Candies made with barley sugar (which was cheaper than imported cane sugar) were a holiday delight for many poor children. The most popular of these were called clear toys, in which the candy was cast in miniature figures. Animals, baskets, hands, scissors, ships and bugles were among the preferred shapes.
At Young's Candies at 28th Street and Girard Avenue, Philadelphia, antique molds still are used to turn out clear toys by the dozens at holiday time. Although the sculptured objects will keep for years, says Harry Young, the shop's owner, they were meant to be eaten. And while children still swear they prefer one flavor to another, Mr. Young knows that all the toys are unflavored and always have been. It's the colors that influence the children's perceptions of the taste, he says.
As for the recipes in Mr. Weaver's book, the author says he tested each one himself. Every photograph in the amply illustrated book was shot in his home. Afterward, "it took a month to clean the house," he says. "I found broken cookies and candies in places I didn't know we had been."
American tastes have changed somewhat over the years, he says. "If I make a cookie from a recipe dated 1702, most people will like it," he adds -- but some modern tasters will want a cookie that is softer, more crumbly and sweeter than those our ancestors enjoyed.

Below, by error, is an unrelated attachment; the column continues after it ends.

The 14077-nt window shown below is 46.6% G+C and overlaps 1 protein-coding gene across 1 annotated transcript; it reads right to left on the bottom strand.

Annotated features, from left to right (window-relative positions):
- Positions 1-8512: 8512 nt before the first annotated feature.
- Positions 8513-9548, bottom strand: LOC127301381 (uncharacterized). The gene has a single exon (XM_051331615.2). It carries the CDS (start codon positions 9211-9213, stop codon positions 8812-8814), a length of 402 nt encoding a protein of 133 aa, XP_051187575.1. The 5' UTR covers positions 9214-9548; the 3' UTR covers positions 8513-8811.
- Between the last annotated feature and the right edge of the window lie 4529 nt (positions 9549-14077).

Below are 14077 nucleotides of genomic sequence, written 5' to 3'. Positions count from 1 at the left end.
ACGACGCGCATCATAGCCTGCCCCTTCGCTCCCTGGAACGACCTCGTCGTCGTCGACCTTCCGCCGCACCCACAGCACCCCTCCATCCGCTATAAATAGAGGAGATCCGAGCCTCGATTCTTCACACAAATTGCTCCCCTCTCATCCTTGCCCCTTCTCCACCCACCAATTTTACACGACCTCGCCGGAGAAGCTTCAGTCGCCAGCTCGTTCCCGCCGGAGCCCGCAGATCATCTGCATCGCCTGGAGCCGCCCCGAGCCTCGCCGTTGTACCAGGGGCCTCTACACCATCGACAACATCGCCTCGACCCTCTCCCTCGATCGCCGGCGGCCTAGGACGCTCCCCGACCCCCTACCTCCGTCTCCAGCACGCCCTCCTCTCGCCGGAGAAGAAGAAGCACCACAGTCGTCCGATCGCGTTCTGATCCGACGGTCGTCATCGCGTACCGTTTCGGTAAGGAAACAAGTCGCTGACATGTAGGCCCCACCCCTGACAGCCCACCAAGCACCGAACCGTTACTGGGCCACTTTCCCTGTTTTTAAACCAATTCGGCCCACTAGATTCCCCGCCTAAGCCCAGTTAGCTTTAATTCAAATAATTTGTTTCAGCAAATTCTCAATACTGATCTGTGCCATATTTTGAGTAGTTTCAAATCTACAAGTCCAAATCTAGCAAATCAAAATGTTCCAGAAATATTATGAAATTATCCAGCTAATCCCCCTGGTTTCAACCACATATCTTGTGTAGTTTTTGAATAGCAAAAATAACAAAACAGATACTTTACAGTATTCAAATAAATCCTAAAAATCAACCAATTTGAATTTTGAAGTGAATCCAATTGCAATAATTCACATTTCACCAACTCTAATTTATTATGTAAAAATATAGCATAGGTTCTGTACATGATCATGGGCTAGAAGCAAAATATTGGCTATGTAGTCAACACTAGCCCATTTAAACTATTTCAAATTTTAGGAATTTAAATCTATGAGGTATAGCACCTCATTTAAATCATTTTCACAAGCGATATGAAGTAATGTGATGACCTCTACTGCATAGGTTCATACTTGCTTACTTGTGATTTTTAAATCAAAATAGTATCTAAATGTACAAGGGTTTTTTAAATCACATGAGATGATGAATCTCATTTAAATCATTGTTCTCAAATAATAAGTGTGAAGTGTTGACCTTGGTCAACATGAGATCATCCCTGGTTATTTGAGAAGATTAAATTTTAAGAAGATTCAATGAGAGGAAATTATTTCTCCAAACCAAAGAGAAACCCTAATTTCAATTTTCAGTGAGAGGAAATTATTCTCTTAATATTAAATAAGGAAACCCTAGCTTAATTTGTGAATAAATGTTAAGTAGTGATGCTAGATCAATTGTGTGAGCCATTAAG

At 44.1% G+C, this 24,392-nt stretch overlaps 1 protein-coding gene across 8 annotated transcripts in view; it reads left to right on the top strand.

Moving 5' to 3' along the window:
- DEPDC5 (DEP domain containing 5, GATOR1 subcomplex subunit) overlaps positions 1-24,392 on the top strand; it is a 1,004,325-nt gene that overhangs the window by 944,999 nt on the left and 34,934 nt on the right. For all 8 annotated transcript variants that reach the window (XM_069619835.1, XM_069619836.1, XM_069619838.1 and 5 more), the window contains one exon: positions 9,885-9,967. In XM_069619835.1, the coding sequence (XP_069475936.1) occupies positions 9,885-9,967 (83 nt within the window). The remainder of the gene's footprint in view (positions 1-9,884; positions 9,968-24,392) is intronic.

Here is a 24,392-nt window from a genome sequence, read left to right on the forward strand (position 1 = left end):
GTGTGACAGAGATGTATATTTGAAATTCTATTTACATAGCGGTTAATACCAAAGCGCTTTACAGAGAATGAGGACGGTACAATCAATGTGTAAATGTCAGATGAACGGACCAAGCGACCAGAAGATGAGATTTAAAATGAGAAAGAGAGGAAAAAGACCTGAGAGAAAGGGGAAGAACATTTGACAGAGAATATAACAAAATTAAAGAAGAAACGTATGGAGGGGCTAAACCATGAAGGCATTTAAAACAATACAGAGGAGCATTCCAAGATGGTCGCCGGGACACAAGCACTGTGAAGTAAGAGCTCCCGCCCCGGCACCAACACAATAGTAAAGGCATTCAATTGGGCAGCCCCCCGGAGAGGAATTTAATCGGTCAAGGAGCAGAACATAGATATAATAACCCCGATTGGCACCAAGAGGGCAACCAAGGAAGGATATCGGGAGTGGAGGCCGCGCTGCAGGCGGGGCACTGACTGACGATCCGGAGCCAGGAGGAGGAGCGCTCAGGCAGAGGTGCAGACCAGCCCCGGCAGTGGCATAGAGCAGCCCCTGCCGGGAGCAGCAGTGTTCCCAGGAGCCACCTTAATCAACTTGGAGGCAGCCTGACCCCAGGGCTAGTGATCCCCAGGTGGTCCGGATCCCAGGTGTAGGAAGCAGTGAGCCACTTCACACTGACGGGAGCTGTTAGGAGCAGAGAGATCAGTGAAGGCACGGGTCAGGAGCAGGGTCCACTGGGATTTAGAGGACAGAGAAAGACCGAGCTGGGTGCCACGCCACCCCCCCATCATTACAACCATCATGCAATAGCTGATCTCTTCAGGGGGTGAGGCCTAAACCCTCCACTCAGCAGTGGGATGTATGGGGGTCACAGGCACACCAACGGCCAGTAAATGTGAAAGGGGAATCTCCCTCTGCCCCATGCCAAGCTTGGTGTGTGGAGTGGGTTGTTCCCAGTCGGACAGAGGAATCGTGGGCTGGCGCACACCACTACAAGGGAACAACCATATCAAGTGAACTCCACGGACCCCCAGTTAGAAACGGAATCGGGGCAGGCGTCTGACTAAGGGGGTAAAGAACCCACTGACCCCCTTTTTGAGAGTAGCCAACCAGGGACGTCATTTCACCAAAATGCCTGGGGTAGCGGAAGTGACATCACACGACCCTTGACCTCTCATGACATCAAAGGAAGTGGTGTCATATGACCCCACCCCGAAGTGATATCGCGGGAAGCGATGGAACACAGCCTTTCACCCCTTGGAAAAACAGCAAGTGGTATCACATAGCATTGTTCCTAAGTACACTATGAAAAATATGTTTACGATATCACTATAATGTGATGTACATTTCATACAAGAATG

Tastes in flavorings have changed, too. A baker who tested Mr. Weaver's rose water-flavored poor man's pound cake found the rose-scented baking aroma unappealing, though the cakes themselves were acceptable.
Mr. Weaver isn't disturbed by that. His hope is that those who buy the book will try the recipes and say, "Hmmmm, I can improve on this."
"It then becomes yours, a part of your Christmas tradition," he says.
+ New Orleans gingerbread Makes 8 to 12 servings.
1/2 pound unsalted butter
1/2 cup brown sugar
grated zest of 1 orange
1 3/4 cups all-purpose flour
1 tablespoon ground ginger
1 teaspoon ground cinnamon
1 tablespoon baking soda
2 cups fine white cornmeal, less 2 1/2 tablespoons
1 1/2 cups unsulfured molasses
1/4 cup milk
Heat the oven to 350 degrees. Cream the butter and sugar with the orange zest until light. Sift together the flour, ginger, cinnamon and baking soda twice, then combine with the cornmeal (don't forget to remove the 2 1/2 tablespoons from the measured 2 cups cornmeal; this will compensate for the difference between old-style and modern commercial cornmeal).
Beat the eggs to a thick froth; combine with the molasses and milk. Add the egg mixture to the butter mixture, then gradually sift in the dry ingredients. Take care as you sift and fold in the dry ingredients that you keep the batter as light as possible.